get it from venture capital or investors of some other sort.

    Movie studios spend enormous amounts to make a movie. Sometimes they
    make back their production costs in the theatre and sometimes they
    don't. Enough do that they turn a profit on average, even if sometimes
    they're temporarily in the hole by tens of millions due to an
    expensive flop like Waterworld. Note that this is before the heavily
    DRM-encumbered DVDs launch; usually a box-office failure doesn't make
    much more in video sales anyway. I think the studio that made
    Waterworld still hasn't turned a profit on it after a couple decades
    of VHS and DVD sales, and all the DRM and copyright in the world
    didn't do any good there. It simply wasn't popular. If it had been,
    all the free copying in the world wouldn't have STOPPED them turning a
    profit. It might have slowed it down. It might actually have
    accelerated it by free copies generating additional buzz and through
    sales of merchandise of various kinds -- popularity would have meant
    being able to sell mugs, T-shirts, and action figures by the ton-lot.

    Flops will still be flops. Hits will still be hits. Only the way the
    money is made off the hits might change. There isn't much to be made
    off the flops, and there never will be, unless you outlawed freedom of
    speech and outlawed bad reviews and imposed amazing levels of police-
    state nastiness to quell word-of-mouth "reviews" from spreading. We
    certainly don't want to do THAT just to protect a few special
    industries' profits, ones that are profitable anyway. Why in fact do
    any curtailing of freedoms for such a purpose then?

    > Actually, it's exactly the same. The developer also has "a whole lot of labor
    > per [functional unit of software] or whatever", which they have to invest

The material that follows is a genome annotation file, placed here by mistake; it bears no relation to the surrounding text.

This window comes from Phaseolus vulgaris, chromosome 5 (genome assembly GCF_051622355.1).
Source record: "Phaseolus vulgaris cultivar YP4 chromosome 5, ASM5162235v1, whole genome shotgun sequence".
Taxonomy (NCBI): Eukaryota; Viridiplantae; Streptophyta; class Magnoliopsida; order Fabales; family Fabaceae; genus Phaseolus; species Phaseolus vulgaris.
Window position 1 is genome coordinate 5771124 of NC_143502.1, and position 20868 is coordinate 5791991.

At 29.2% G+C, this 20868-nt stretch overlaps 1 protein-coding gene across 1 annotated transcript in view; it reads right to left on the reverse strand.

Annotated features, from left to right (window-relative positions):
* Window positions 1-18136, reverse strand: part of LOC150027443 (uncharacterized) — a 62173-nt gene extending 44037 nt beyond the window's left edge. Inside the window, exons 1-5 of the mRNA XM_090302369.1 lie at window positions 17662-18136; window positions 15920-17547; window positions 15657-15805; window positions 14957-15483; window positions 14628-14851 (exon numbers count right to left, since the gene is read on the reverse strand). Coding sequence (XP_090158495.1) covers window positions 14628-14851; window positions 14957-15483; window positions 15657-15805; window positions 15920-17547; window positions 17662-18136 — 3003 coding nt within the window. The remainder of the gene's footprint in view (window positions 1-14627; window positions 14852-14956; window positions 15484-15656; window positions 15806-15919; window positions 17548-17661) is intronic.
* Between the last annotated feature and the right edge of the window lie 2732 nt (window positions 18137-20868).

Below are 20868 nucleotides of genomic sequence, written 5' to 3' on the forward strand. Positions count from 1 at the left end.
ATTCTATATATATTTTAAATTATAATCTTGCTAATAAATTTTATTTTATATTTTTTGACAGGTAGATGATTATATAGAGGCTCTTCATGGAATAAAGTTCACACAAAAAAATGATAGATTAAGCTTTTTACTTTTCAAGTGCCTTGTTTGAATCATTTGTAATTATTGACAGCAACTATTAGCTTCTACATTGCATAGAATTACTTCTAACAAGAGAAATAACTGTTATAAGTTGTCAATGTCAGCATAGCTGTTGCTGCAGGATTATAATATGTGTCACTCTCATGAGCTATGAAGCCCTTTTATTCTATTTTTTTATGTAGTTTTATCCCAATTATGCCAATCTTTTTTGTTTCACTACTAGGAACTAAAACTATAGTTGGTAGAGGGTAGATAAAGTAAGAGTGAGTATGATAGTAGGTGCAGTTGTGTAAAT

> first before they can make a sale.


    No. The development costs are like the farmer's land. They are paid
    once and then copy after copy can be made and sold for cheap. The
    farmer isn't so lucky. After buying the land and paying that cost
    once, ear after ear of corn can be grown but it's rather more labor
    intensive per ear of corn, and there's probably land taxes too to
    amortize over each year's crop.

    You seem to be laboring under the delusion that the development cost
    for a piece of software has to be paid again for every single copy,
    which is utter hogwash. Once a single copy has been made at whatever
    cost, further copies are pennies each -- the cost of stamping one more
    CD at a factory somewhere. It goes up to a buck or so if the volume is
    low enough, but even then no higher -- I can burn CDs one at a time
    for about a buck each myself, so the "small press" limit of the
    marginal cost of reproduction of software is around $1 per 650MB. For
    very big chunks of software that's potentially as much as $5. With
    high volume and a disc-pressing factory it's still peanuts -- nickle-
    and-dime territory. Adding shipping and handling costs can raise it to